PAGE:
Friday, May 7, 2010

Flooding in Kentucky & Tennessee

The rain started around 3 a.m. on Saturday, May 1, 2010. At times, the rain was so heavy you literally couldn't see ten feet in front of you. The storms were severe and brought with them tornadoes and flooding rains. Flood watches and warnings and tornado watches and warnings were in effect pretty much 24/7 until the rains finally stopped. In some areas, the flood watches and warnings are still in effect. The waters rose so fast they caught people off guard even though they were fully aware of how serious the situation could become.

Kind of sounds like the opening to an old pulp novel, doesn't it? But that wasn't fiction. The southern United States saw extremely severe rain and flooding conditions beginning on May 1, 2010. The states of Kentucky, Tennessee and Mississippi were the hardest hit. Of the three, Tennessee suffered the most.

For days after the storm ended the capitol city of Tennessee, Nashville, was fighting flood waters of the likes that were either never-before-seen or hasn't been seen in decades. Even as you read this, there are parts of the Music City that are still under water. The storms took at least thirty lives with them and left thousands either homeless or in dire straits. The heavy rains even drenched the Kentucky Derby this year.

I've done several posts on various things around Kentucky before and I no doubt will be talking about Kentucky more in the future. Kentucky has its problems: way too many bugs (ticks!!!) and the summers can be very hot and miserable. But despite the bloodsuckers and July days that make you feel like you're in a pottery oven Kentucky is a gorgeous state. The winters are usually mild, the scenery is breathtaking in most parts of the state, there is virtually every kind of wildlife you would ever want to have the privilege of getting to see, the people are generally very easy to get along with and it's actually a very inexpensive place to live. The neighboring state of Tennessee isn't much different.

I've lived in the state of Kentucky for twenty-eight years now and I've made frequent trips to Tennessee. I've been here long enough and seen enough to know what is normal for both states and what isn't. Trust me, "normal" isn't exactly the right word to use now, especially in Tennessee.

In Western Tennessee there is a beautiful state park called Paris Landing State Park. It is an 841 acre park named for a steamboat and freight landing on the Tennessee River that dates back to the mid 1800's. It borders both Kentucky Lake and the Tennessee River. The park has a lodge, marina and a very large picnic area as well as tennis courts, a golf course, playgrounds and several rangers stations. The park hosts an annual professional crappie and bass fishing tournament that fishermen from all over the world travel to attend. A state highway goes through the park and is connected to a one-mile long bridge that crosses the Tennessee River linking the park proper to another section known as "Grays Landing" then on to the Land Between the Lakes National Recreation Area. More than anything, Paris Landing is a beautiful and relaxing place to spend your free time.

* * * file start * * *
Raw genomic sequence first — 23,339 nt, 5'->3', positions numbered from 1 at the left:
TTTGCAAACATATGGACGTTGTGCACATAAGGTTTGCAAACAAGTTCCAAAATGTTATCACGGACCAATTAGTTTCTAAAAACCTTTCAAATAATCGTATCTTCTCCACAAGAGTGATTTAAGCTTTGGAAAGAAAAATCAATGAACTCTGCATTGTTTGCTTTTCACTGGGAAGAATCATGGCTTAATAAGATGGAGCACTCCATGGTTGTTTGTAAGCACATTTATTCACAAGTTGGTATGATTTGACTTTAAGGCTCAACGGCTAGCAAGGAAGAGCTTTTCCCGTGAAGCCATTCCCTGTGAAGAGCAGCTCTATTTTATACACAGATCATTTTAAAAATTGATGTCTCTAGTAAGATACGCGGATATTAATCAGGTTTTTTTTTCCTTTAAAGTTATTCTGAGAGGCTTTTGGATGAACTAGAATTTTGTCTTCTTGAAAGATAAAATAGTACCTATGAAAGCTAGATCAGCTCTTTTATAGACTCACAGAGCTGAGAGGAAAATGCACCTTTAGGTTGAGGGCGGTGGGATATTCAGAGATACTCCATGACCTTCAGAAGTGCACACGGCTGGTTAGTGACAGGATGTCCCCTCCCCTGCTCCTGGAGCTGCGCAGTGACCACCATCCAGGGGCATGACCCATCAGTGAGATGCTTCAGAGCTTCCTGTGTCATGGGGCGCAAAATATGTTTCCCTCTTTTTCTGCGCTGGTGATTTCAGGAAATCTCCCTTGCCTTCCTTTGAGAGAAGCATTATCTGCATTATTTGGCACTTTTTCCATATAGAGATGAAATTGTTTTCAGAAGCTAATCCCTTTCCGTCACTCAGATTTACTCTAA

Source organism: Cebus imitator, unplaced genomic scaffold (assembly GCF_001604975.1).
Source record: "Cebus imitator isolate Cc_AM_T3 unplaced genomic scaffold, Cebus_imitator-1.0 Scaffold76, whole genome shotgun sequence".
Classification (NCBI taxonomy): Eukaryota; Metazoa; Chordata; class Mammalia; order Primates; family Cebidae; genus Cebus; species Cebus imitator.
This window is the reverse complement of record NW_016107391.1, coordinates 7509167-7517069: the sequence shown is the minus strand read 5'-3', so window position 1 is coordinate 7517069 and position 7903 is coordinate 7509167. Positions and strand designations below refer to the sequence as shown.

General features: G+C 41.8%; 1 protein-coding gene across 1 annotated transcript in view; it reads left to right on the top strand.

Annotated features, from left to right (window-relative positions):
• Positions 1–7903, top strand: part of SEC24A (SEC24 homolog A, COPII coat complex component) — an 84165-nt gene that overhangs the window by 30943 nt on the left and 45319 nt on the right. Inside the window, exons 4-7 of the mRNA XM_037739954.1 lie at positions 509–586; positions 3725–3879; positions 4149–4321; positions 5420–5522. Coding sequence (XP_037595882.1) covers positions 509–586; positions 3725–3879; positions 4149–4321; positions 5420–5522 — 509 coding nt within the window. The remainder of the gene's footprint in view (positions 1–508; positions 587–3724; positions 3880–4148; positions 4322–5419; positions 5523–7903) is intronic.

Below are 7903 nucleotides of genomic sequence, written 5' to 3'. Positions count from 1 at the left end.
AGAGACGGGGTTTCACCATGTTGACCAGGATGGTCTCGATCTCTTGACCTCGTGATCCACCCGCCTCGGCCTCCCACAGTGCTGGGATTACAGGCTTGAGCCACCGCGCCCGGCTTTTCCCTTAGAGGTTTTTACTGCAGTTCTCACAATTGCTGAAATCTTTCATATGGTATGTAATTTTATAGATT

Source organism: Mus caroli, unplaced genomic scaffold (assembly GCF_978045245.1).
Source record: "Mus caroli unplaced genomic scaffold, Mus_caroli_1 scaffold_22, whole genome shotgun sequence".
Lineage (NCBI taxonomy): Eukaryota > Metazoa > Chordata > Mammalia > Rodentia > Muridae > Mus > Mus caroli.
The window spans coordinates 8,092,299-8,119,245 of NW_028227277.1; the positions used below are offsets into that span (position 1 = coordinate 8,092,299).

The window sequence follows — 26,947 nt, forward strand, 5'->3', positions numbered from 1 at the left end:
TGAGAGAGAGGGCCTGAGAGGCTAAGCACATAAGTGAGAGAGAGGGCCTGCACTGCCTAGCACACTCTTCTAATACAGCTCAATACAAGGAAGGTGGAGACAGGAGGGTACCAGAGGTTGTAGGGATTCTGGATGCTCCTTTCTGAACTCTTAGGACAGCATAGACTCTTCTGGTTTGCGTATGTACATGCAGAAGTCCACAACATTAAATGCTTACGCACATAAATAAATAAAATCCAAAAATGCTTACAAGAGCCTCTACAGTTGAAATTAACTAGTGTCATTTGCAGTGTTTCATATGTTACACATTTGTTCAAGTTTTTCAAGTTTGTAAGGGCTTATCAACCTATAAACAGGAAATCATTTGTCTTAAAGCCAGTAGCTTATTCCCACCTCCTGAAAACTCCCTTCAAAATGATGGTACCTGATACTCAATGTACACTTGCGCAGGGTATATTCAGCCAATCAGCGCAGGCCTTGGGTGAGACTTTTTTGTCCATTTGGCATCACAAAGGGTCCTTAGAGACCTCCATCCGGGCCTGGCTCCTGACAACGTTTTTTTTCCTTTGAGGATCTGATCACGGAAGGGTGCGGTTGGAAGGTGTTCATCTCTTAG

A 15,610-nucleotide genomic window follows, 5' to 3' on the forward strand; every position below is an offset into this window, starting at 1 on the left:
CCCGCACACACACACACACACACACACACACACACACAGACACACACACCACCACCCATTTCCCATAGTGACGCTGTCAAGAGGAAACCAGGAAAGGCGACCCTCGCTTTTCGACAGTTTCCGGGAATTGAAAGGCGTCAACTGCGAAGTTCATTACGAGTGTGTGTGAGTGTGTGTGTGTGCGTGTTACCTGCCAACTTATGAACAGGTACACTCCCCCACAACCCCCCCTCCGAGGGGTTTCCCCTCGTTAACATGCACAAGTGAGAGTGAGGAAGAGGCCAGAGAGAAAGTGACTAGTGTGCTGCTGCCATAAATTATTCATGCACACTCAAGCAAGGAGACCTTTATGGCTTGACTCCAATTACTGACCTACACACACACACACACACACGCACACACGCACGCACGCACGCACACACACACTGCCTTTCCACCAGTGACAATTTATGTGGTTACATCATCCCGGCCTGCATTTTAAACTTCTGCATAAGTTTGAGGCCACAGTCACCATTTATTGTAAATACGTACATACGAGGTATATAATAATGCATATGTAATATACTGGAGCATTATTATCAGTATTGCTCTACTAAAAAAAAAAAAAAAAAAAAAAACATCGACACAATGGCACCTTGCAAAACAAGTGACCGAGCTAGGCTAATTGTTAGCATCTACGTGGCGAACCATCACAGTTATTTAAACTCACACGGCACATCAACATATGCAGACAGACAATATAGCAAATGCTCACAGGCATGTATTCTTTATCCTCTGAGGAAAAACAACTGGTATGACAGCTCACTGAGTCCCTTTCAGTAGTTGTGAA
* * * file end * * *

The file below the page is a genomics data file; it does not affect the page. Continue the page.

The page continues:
Later tonight or tomorrow I will be posting some flood photographs I took on May 7, 2010 at Paris Landing State Park and of the Tennessee River. Photographs can never truly do justice to the flooding situation in Tennessee. It truly is something you must see to believe. To anyone unfamiliar with the area it may just look like a lot of water. But for those who visit these areas on a regular basis and live there it's something many of them have never seen in their lives before. It has taken them by surprise. And as the waters appear to get a bit higher every day due to water being released from area dams and from run-off they still are in disbelief that this has happened here, to them. And to the people in Nashville, it's their whole lives, everything they've worked for, gone in the blink of an eye.

Where I live, I saw flooding but I didn't see it as severely as did the people of Tennessee and especially Nashville. My heart goes out to those who have lost loved ones or everything they've worked hard their entire lives for. The "Unbridled Spirit" of Kentucky will get the residents through this disaster the same way it did the ice storm in 2009. Those in the "Volunteer State" of Tennessee will pull together to help their neighbors through this truly disastrous time. In a few weeks time the water will be gone and the debris cleaned up but this is something the locals will be talking about for years to come and even telling their grandchildren about.

For more information (including flood information) on both the states of Tennessee and Kentucky visit their official web sites:

The State of Tennessee

The State of Kentucky

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